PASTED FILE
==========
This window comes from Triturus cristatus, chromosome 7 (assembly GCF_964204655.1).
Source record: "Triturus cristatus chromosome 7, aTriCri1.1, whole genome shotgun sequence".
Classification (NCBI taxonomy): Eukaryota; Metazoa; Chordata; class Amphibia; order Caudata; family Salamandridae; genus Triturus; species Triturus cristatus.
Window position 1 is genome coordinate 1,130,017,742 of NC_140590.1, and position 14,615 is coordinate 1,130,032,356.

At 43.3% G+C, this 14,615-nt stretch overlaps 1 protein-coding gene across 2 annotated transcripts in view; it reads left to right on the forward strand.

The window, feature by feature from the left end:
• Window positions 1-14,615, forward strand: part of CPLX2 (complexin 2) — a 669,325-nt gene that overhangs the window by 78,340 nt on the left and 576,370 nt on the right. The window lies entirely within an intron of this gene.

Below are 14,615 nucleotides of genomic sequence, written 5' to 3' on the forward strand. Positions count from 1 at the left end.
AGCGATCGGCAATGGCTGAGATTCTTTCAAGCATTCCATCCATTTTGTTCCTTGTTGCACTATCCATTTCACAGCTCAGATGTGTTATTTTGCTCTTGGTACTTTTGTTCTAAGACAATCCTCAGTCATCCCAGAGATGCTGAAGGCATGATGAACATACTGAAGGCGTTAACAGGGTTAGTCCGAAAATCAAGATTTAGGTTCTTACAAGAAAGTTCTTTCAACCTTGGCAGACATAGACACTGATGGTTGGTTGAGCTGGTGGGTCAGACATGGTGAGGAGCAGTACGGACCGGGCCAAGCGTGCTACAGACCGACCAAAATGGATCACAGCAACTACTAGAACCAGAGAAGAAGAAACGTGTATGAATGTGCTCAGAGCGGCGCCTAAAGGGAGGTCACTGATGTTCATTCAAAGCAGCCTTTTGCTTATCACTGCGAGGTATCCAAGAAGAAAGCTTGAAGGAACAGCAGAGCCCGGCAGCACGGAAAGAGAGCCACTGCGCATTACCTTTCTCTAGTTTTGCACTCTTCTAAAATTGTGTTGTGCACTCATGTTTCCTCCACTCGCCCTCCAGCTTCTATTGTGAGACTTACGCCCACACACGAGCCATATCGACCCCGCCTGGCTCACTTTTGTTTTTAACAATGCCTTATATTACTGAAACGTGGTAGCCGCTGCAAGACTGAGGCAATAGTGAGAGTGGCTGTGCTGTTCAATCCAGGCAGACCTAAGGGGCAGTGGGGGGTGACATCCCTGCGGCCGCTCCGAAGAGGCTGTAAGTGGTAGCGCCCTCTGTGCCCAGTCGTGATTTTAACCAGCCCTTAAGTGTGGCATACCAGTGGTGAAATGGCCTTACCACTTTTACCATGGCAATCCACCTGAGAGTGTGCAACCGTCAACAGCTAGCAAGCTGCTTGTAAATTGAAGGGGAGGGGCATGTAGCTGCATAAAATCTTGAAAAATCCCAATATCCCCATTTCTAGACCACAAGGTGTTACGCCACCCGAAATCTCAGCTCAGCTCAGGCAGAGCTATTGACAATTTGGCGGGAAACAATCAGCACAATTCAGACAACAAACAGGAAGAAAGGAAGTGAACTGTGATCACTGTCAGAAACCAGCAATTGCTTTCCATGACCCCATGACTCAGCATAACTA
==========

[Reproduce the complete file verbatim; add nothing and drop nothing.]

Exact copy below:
This window comes from Triturus cristatus, chromosome 7 (assembly GCF_964204655.1).
Source record: "Triturus cristatus chromosome 7, aTriCri1.1, whole genome shotgun sequence".
Classification (NCBI taxonomy): Eukaryota; Metazoa; Chordata; class Amphibia; order Caudata; family Salamandridae; genus Triturus; species Triturus cristatus.
Window position 1 is genome coordinate 1,130,017,742 of NC_140590.1, and position 14,615 is coordinate 1,130,032,356.

At 43.3% G+C, this 14,615-nt stretch overlaps 1 protein-coding gene across 2 annotated transcripts in view; it reads left to right on the forward strand.

The window, feature by feature from the left end:
• Window positions 1-14,615, forward strand: part of CPLX2 (complexin 2) — a 669,325-nt gene that overhangs the window by 78,340 nt on the left and 576,370 nt on the right. The window lies entirely within an intron of this gene.

Below are 14,615 nucleotides of genomic sequence, written 5' to 3' on the forward strand. Positions count from 1 at the left end.
AGCGATCGGCAATGGCTGAGATTCTTTCAAGCATTCCATCCATTTTGTTCCTTGTTGCACTATCCATTTCACAGCTCAGATGTGTTATTTTGCTCTTGGTACTTTTGTTCTAAGACAATCCTCAGTCATCCCAGAGATGCTGAAGGCATGATGAACATACTGAAGGCGTTAACAGGGTTAGTCCGAAAATCAAGATTTAGGTTCTTACAAGAAAGTTCTTTCAACCTTGGCAGACATAGACACTGATGGTTGGTTGAGCTGGTGGGTCAGACATGGTGAGGAGCAGTACGGACCGGGCCAAGCGTGCTACAGACCGACCAAAATGGATCACAGCAACTACTAGAACCAGAGAAGAAGAAACGTGTATGAATGTGCTCAGAGCGGCGCCTAAAGGGAGGTCACTGATGTTCATTCAAAGCAGCCTTTTGCTTATCACTGCGAGGTATCCAAGAAGAAAGCTTGAAGGAACAGCAGAGCCCGGCAGCACGGAAAGAGAGCCACTGCGCATTACCTTTCTCTAGTTTTGCACTCTTCTAAAATTGTGTTGTGCACTCATGTTTCCTCCACTCGCCCTCCAGCTTCTATTGTGAGACTTACGCCCACACACGAGCCATATCGACCCCGCCTGGCTCACTTTTGTTTTTAACAATGCCTTATATTACTGAAACGTGGTAGCCGCTGCAAGACTGAGGCAATAGTGAGAGTGGCTGTGCTGTTCAATCCAGGCAGACCTAAGGGGCAGTGGGGGGTGACATCCCTGCGGCCGCTCCGAAGAGGCTGTAAGTGGTAGCGCCCTCTGTGCCCAGTCGTGATTTTAACCAGCCCTTAAGTGTGGCATACCAGTGGTGAAATGGCCTTACCACTTTTACCATGGCAATCCACCTGAGAGTGTGCAACCGTCAACAGCTAGCAAGCTGCTTGTAAATTGAAGGGGAGGGGCATGTAGCTGCATAAAATCTTGAAAAATCCCAATATCCCCATTTCTAGACCACAAGGTGTTACGCCACCCGAAATCTCAGCTCAGCTCAGGCAGAGCTATTGACAATTTGGCGGGAAACAATCAGCACAATTCAGACAACAAACAGGAAGAAAGGAAGTGAACTGTGATCACTGTCAGAAACCAGCAATTGCTTTCCATGACCCCATGACTCAGCATAACTA